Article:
An email account takeover (ATO) is a cyber attack where criminals gain access to your email account or system. Access can be gained by social engineering, malware, credential stuffing, cross-site breaches or a multitude of other methods. This article serves as a guide to help administrators prepare for this type of cyber attack. If you have recently been attacked, please follow our guide How to Respond and Recover from an Email Account Takeover or contact our dedicated cybersecurity team immediately.

Recommended Prevention Tips

1. Enable Reporting

  • Microsoft currently does NOT log all activity for Office 365 accounts. By default, most users behavior and interactions with their email and account are never recorded. This is particularly advantageous to attackers, as they can compromise your account, perform all sorts of nefarious activity, and leave without a trace.
  • We strongly recommend enabling auditing on your Office 365 account. It takes 30 seconds and prevents the potential headache of determining what happened after a cyber security incident. Log in as an administrator and follow Microsoft Support's guide to enable auditing.

2. Communicate with All Staff

  • It is recommended that you communicate with all your employees, informing them of the increased risk of phishing emails, and the danger of clicking on anything dangerous, along with the risks of entering in employee credentials. We recommend including the following warnings:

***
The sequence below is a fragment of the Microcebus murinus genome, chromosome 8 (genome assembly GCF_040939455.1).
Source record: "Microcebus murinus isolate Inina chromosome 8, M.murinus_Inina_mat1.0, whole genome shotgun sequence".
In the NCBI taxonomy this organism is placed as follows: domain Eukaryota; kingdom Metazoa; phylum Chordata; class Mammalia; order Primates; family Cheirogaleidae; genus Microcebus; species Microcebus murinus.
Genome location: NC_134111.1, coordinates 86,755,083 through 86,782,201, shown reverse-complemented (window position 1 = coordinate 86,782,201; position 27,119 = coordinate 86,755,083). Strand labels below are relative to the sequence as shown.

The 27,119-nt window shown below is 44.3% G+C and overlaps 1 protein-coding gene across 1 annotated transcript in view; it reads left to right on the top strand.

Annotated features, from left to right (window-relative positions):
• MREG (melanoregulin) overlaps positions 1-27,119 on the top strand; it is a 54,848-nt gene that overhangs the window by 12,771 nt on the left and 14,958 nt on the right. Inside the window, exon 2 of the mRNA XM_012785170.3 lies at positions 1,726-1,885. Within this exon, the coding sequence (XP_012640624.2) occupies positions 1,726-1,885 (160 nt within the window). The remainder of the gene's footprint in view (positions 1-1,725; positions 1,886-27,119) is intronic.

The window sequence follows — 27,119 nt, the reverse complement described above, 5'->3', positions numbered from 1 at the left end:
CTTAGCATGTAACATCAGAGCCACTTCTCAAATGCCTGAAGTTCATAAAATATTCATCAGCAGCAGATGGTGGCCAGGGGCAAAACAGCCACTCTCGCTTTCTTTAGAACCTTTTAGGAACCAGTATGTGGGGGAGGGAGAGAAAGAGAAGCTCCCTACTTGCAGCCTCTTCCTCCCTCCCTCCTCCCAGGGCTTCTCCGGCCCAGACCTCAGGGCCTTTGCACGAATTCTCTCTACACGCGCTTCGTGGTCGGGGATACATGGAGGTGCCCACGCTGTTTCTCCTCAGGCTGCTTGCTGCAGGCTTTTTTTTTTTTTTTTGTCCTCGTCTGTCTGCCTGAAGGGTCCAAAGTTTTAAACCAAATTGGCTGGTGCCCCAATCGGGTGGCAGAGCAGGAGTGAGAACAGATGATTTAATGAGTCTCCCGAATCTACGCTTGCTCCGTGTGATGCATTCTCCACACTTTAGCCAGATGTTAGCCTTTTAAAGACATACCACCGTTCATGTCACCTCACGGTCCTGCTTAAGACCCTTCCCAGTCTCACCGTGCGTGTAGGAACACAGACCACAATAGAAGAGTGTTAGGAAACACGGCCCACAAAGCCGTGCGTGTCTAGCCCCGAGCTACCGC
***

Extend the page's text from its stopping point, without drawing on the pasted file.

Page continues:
• Think before you click. Be careful opening attachments or links from people who you don’t recognize.
  • Be careful of attachments or links from people that you do recognize but are unexpected, out of the ordinary, or not consistent with their usual communications without first contacting that person by a means other than email.
  • Pay attention to any links in emails. It is recommended to hover your mouse over the link to see what the actual path is. If it's something other than what you are expecting don’t click on it.
  • Notify the IT department of any suspicious emails, phone calls, or text messages.
  • Let employees know that they will likely be targeted, and there is a good chance that a phishing email will come from someone they know and trust.

3. Security Awareness Training

  • Provide security awareness training to teach employees how to recognize phishing emails and other types of social engineering attacks. In-person security awareness training while onboarding or annually can be effective, but we have found that mandated on-demand web-based training is the most effective tool to ensure that all users in your organization receive training.
  • Consistent training reinforces the mentality to watch out and say something if they see something.
  • Combining regular security awareness training with simulated phishing campaigns is also recommended. Consider conducting simulated phishing campaigns monthly at a minimum. Depending on the level of access and significance of the roles within your organization, you may conduct more frequent simulated phishing testing, such as a weekly or bi-weekly basis.

4. Secure Office 365 Administrator Account